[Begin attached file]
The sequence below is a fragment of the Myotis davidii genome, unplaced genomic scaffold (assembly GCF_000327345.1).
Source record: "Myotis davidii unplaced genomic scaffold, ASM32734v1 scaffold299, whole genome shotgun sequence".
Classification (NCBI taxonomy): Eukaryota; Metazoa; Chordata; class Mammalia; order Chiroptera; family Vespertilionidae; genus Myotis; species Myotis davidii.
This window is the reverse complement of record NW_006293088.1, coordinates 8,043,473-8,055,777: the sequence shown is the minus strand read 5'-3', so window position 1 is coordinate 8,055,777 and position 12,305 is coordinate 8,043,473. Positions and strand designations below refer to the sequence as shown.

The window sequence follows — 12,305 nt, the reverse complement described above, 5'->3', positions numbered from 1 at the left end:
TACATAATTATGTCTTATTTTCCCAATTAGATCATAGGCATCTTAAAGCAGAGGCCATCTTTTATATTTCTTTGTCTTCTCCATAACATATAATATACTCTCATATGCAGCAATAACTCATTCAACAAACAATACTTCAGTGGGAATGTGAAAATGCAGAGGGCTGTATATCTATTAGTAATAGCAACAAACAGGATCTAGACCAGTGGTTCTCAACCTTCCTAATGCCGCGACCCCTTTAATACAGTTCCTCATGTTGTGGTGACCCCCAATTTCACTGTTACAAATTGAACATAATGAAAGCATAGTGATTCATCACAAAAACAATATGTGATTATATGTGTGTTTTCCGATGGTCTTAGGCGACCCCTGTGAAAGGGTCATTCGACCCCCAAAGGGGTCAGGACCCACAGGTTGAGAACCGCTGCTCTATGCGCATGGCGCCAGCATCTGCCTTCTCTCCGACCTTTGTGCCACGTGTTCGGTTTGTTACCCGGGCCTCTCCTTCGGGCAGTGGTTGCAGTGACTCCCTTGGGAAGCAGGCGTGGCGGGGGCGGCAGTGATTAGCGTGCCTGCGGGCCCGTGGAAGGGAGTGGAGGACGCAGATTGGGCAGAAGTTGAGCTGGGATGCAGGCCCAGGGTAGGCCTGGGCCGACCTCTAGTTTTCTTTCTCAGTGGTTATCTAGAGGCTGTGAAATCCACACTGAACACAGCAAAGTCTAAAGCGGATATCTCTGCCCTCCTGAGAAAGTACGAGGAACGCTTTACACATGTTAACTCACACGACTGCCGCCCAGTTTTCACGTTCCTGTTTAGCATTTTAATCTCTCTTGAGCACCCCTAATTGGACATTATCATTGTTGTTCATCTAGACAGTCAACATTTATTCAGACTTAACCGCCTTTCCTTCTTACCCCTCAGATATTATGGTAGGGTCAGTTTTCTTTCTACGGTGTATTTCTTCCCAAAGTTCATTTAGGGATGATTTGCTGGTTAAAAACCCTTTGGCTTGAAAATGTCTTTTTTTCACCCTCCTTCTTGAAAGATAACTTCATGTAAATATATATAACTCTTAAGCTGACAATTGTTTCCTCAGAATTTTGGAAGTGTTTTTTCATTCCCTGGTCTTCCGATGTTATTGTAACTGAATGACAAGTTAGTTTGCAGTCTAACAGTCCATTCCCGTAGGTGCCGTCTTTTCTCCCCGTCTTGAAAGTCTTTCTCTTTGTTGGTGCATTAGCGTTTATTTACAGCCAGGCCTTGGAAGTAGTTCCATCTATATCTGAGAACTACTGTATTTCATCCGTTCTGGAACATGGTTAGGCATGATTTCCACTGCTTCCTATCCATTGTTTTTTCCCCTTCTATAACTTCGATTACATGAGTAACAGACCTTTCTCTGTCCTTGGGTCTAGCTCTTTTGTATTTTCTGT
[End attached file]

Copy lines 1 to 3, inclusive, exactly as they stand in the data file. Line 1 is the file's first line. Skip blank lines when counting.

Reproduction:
The sequence below is a fragment of the Myotis davidii genome, unplaced genomic scaffold (assembly GCF_000327345.1).
Source record: "Myotis davidii unplaced genomic scaffold, ASM32734v1 scaffold299, whole genome shotgun sequence".
Classification (NCBI taxonomy): Eukaryota; Metazoa; Chordata; class Mammalia; order Chiroptera; family Vespertilionidae; genus Myotis; species Myotis davidii.